Many people seem to think that in regard to super-realism, the medium is the message. No; I would say that if you look at Max Ferguson's stuff, it has a kind of urban mysticism the way that Caspar David Friedrich's stuff had a natural or rural mysticism.
I think the key to taking in what Ferguson is conveying is the fact that he always paints people in a super-clean, and I mean super-duper, super super duper anti-septic setting. Look at this guy on a subway platform.
Folks, if that platform were, indeed, that spotless, the MTA station workers would deserve their bloated salaries.
The anti-septic nature of the environment in Ferguson's work seems to create an even greater sense in the viewer of temporality. It's the essence of city life - permanence and transition. That station is going to be there years after this guy is dead.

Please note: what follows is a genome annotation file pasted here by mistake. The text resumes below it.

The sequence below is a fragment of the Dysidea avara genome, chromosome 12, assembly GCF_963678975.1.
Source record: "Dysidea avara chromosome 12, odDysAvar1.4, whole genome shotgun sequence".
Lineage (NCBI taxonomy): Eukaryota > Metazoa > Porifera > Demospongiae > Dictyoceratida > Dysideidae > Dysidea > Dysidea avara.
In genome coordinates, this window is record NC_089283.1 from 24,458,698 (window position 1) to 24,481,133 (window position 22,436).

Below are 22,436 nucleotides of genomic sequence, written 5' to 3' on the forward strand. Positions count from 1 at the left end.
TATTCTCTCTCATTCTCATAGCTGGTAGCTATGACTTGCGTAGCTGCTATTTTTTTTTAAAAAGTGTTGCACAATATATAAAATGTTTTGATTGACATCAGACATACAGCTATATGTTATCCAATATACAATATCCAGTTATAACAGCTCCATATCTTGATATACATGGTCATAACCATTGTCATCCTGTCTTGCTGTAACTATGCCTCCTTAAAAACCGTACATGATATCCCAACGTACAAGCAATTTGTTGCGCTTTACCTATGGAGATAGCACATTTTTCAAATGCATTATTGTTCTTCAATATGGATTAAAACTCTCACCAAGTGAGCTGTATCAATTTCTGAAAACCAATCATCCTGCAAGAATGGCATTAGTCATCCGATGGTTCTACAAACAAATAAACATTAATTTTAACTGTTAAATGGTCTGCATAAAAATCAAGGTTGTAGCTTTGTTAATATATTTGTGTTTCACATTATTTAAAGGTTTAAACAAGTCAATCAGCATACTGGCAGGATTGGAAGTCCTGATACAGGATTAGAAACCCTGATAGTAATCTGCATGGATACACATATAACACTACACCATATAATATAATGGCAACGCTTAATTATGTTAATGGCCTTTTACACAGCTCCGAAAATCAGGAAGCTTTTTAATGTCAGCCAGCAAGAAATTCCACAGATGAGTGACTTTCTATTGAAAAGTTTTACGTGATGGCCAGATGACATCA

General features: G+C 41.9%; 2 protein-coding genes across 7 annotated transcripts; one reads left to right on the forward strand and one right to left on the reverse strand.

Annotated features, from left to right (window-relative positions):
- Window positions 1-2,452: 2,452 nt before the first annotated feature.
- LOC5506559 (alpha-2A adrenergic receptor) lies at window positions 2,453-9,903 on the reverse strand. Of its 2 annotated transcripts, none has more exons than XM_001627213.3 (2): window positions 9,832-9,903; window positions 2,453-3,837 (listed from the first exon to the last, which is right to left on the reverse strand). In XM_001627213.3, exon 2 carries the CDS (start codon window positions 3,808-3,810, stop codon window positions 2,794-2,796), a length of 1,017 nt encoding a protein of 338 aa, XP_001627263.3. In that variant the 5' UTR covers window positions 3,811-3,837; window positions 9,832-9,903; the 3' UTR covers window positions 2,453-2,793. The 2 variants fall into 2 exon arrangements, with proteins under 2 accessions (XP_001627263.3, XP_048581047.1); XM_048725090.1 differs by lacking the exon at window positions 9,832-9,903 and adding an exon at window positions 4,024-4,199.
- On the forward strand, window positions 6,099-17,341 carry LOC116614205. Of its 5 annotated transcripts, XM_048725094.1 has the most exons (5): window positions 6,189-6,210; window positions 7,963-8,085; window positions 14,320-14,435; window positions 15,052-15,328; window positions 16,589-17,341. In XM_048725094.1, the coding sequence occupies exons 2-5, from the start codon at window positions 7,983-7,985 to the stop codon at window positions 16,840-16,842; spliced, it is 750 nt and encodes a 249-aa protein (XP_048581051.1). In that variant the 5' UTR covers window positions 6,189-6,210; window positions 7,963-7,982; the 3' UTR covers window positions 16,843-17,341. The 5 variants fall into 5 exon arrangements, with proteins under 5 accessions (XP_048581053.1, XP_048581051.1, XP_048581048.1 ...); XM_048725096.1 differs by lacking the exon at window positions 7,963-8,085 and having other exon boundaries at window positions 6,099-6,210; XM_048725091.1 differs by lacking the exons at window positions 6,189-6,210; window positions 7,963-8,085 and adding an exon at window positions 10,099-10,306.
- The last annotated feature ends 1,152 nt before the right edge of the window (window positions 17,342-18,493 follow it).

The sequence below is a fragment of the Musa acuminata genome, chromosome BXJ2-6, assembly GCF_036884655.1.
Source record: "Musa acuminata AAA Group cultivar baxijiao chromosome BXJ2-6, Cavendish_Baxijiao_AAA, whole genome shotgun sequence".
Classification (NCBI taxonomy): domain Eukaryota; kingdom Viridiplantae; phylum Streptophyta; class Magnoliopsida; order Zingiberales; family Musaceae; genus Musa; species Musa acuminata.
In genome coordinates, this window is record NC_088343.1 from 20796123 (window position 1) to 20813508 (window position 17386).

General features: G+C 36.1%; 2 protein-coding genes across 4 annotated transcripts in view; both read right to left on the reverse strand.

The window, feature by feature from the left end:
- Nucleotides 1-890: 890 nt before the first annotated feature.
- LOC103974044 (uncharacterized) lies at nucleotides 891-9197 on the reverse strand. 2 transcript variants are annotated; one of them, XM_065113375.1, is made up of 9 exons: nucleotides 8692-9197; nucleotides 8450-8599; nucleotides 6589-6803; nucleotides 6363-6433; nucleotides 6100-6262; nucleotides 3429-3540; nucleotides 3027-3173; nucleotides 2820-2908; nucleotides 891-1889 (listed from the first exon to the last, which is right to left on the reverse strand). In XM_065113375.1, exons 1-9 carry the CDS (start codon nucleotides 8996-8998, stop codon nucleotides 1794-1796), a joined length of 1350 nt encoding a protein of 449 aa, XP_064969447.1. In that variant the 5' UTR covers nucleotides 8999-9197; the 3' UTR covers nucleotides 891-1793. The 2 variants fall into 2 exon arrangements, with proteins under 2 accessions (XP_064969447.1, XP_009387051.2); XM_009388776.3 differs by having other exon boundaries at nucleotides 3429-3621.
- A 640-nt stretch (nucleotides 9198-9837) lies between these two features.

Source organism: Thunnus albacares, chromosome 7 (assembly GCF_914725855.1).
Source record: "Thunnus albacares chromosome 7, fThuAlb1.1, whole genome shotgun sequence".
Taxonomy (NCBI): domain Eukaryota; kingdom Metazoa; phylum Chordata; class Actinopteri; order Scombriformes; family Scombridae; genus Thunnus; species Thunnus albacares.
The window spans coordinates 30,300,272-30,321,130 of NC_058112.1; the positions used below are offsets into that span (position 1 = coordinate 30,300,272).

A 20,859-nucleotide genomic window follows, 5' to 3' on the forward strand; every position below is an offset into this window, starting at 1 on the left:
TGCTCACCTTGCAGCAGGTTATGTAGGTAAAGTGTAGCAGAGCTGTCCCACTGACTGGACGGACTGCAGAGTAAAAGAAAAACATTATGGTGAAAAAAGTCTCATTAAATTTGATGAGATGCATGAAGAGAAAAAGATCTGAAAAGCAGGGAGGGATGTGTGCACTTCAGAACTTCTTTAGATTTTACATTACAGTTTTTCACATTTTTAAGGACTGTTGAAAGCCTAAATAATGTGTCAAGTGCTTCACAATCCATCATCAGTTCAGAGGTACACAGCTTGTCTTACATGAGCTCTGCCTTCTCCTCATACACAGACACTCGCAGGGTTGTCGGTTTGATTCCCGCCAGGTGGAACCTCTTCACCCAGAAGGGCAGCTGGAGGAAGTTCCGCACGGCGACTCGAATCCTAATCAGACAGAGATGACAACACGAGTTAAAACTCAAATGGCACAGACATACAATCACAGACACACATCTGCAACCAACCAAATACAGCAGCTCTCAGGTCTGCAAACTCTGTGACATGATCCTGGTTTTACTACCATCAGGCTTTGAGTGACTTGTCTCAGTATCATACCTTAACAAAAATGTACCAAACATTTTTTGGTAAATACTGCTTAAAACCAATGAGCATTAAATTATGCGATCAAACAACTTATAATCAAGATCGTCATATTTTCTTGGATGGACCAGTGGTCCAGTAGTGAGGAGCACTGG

It's better to see Ferguson's paintings at Henoch. I wish, for instance, I could show you a close up of the guy's face at 34th street.
Here's another example of an anti-septic stage where folks strut and fret their hour:
Yes, that' a painting.
I love this next painting of a man surrounded by books. Even the overwhelming number of books he has piled in front of him does not disturb the tranquility established through the super-realistic style.
Is this a person who has fled the real work and lives in his books, or is this a person deeply involved in the processes of life searching for an answer?
Here's an elderly man who has stopped by his local (completely sanitized) diner to grab a bite to eat.
And here's a man absorbed in a life without the latest gadgets.
Here are 3 famous paintings by Caspar David Friedrich, who was a German "Romantic" painter of the 1800s.